Canada’s Denis Shapovalov takes down Rafael Nadal at Rogers Cup

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MONTREAL — Forget all the talk about Denis Shapovalov being the future of Canadian tennis.

The 18-year-old from Richmond Hill., Ont., has already arrived.

Shapovalov reached the quarter-finals of the $4.9-million Rogers Cup Canadian Open men’s tennis championships Thursday, going toe-to-toe with top-seeded Rafael Nadal and emerging with a 4-6, 6-3, 7-6 (4) victory. The two left-handers battled for two hours and 46 minutes.

Shapovalov, the youngest player in the top 200, has been making his mark on the second-tier Challenger circuit, but his performance this week shows he has no respect for his elders. He reached the third round with wins over Rogerio Dutra Silva and 2009 U.S. Open champion Juan Martin del Potro. With the win, Shapovalov should crack the top 100 in the rankings for the first time. next week He could go as high as No. 66 if he wins his quarter-final match against Adrian Mannarino. They will play on centre court at 6:30 p.m. Friday.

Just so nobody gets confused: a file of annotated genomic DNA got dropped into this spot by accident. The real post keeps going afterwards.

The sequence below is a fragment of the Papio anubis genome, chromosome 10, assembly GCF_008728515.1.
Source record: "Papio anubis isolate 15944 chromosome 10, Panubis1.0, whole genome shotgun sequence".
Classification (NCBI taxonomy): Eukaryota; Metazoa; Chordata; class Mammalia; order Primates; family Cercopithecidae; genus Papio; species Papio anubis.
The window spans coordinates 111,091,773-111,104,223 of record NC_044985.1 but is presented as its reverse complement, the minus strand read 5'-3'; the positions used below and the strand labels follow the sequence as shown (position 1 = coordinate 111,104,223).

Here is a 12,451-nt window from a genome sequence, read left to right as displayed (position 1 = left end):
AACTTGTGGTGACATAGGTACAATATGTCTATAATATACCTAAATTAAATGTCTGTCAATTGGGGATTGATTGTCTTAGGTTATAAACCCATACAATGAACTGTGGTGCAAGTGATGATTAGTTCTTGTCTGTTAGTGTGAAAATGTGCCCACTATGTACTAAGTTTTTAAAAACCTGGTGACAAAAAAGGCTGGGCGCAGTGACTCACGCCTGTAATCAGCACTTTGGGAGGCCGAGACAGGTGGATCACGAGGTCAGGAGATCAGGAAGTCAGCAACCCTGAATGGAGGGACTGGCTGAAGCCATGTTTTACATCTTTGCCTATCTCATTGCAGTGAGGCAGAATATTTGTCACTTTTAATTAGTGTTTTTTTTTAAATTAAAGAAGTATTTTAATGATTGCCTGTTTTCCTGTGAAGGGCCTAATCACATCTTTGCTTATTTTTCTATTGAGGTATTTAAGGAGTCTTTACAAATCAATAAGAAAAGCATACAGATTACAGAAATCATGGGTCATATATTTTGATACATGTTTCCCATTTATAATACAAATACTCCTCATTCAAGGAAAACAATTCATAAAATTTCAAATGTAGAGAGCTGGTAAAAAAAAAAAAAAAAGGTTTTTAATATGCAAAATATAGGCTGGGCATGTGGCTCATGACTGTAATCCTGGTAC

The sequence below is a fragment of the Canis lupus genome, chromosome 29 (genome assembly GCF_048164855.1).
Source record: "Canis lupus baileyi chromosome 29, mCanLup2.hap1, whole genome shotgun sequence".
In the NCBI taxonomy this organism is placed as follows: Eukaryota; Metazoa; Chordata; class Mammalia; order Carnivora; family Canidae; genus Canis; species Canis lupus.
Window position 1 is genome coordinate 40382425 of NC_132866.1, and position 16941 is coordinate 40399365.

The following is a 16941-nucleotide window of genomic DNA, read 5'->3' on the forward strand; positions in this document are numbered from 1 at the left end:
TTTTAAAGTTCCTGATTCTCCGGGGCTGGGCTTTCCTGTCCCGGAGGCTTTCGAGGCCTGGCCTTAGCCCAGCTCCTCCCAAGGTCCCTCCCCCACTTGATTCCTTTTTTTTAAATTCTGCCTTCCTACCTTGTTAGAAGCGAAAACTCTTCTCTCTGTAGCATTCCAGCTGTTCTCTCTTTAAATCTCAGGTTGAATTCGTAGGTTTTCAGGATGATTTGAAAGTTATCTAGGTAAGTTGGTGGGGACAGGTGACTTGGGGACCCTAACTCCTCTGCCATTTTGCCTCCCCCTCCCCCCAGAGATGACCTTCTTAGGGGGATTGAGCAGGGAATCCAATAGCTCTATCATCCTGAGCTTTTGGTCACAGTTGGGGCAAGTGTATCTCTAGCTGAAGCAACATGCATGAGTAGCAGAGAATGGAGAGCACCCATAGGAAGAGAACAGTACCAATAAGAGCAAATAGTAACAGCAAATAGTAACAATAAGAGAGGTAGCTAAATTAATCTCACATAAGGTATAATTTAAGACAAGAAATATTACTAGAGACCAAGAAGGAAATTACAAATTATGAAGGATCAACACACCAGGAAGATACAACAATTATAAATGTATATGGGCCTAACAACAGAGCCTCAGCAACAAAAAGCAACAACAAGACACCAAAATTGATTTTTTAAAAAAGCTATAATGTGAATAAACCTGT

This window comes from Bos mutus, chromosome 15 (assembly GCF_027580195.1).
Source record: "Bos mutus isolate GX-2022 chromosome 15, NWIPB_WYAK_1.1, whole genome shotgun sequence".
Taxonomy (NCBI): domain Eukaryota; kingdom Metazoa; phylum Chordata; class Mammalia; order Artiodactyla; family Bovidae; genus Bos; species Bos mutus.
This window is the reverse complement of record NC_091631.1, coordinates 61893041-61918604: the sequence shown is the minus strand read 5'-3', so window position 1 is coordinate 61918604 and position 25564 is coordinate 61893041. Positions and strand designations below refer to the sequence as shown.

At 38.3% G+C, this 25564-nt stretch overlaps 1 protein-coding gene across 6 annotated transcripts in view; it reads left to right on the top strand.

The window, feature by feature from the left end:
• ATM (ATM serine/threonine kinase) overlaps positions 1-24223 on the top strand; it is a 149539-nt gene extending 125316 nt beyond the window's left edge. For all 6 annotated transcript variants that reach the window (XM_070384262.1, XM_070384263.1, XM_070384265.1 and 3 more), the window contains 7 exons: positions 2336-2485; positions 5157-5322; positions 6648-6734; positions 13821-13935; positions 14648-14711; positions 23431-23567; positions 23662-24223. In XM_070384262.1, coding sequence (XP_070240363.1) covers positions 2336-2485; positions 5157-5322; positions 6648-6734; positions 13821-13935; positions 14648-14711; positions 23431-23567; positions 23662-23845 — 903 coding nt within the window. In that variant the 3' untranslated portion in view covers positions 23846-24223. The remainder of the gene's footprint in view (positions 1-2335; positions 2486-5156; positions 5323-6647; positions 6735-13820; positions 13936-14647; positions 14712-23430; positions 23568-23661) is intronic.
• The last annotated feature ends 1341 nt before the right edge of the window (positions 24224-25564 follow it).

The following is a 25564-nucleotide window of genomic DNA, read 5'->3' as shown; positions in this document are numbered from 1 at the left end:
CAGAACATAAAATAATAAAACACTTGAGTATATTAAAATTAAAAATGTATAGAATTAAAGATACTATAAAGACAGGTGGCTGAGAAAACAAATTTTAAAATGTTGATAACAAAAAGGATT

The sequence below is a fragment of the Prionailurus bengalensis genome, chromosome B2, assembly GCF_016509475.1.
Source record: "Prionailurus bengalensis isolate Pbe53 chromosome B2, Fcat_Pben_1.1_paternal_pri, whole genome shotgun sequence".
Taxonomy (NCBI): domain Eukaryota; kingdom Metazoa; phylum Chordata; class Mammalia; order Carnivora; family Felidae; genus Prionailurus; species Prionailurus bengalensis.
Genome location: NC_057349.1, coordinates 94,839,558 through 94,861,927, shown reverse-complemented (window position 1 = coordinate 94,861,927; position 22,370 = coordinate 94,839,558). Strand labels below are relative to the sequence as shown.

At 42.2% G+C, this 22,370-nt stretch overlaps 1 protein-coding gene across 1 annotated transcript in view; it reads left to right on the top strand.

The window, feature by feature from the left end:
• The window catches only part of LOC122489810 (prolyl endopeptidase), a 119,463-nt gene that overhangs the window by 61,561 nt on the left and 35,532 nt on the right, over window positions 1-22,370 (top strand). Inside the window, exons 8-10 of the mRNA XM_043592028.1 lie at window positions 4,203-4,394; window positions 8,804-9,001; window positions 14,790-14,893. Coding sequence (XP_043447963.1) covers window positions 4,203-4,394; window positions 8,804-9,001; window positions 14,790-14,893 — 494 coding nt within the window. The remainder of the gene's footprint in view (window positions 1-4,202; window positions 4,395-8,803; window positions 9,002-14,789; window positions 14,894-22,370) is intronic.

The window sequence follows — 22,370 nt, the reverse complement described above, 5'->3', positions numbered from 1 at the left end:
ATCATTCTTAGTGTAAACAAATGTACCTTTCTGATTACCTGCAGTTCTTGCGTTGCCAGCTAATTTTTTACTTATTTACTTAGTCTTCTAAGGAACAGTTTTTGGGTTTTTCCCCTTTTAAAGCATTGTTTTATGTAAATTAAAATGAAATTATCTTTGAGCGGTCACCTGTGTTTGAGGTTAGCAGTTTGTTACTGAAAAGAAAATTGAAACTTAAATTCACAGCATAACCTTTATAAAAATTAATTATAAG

A single service break provided Nadal with the first set, but the young Canadian was just getting warmed up.

On two occasions in the second set, Shapovalov fell behind 0-30 on his serve, but he responded by winning four consecutive points. At 4-4, he pulled even with two aces, one of them clocked at 133 miles an hour. He was broken in the seventh game, but Shapovalov broke Nadal’s serve a second time at 4-5 to secure the second set.

Shapovalov’s serve let him down at 1-1 in the third set when he double-faulted three times and faced three break points. But he persevered to win a game that went to deuce 10 times. The players then held serve throughout the set to force a deciding tiebreaker.

Nadal had a mini-break on the first point of the tiebreaker, but gave it back with a double-fault for 3-3 and Shapovalov earned his first match point when Nadal netted a backhand to fall behind 6-4. Shapovalov won it on the next point with a forehand winner down the line. Shapovalov recorded two of his nine aces in the tiebreaker.

Shapovalov played an aggressive game throughout and had 49 winners and 41 unforced errors. Nadal had only 18 winners and 29 unforced errors.

Shapovalov fought off nine of 11 break points and Nadal said he wasn’t surprised the youngster went for big shots on those points.

“He has nothing to lose. Is win-win for him,” said Nadal, who needed to reach the semifinals here to reclaim the No. 1 spot in the rankings. “If he loses playing a good match, was good for him. If he lose in straight sets, already he played a good tournament. If he wins, he’s amazing. He won. Is amazing for him. Just well done for him. Is a great story, (but) I am not happy to be part of this story.

Shapovalov became the youngest quarter-finalist in the history of the ATP Masters 1000 series, which began in 1990.

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